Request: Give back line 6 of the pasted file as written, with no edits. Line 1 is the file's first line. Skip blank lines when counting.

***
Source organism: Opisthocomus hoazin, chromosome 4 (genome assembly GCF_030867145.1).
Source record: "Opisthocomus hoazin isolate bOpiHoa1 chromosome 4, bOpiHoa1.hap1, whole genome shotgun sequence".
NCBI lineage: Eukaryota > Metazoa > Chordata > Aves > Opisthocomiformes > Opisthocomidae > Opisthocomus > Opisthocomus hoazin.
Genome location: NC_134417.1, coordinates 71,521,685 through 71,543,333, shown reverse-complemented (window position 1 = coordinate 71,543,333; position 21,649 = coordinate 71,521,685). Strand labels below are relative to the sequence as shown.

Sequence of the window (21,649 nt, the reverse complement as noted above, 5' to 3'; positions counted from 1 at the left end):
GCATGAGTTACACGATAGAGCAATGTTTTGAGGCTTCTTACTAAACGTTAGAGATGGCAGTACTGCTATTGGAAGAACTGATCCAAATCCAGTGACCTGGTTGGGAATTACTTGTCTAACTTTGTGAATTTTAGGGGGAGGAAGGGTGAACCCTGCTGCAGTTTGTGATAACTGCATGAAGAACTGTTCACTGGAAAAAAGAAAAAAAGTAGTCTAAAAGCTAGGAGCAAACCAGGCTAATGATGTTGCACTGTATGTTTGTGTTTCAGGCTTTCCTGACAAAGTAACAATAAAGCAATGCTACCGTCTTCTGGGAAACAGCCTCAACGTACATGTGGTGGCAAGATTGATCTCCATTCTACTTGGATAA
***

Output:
GCATGAGTTACACGATAGAGCAATGTTTTGAGGCTTCTTACTAAACGTTAGAGATGGCAGTACTGCTATTGGAAGAACTGATCCAAATCCAGTGACCTGGTTGGGAATTACTTGTCTAACTTTGTGAATTTTAGGGGGAGGAAGGGTGAACCCTGCTGCAGTTTGTGATAACTGCATGAAGAACTGTTCACTGGAAAAAAGAAAAAAAGTAGTCTAAAAGCTAGGAGCAAACCAGGCTAATGATGTTGCACTGTATGTTTGTGTTTCAGGCTTTCCTGACAAAGTAACAATAAAGCAATGCTACCGTCTTCTGGGAAACAGCCTCAACGTACATGTGGTGGCAAGATTGATCTCCATTCTACTTGGATAA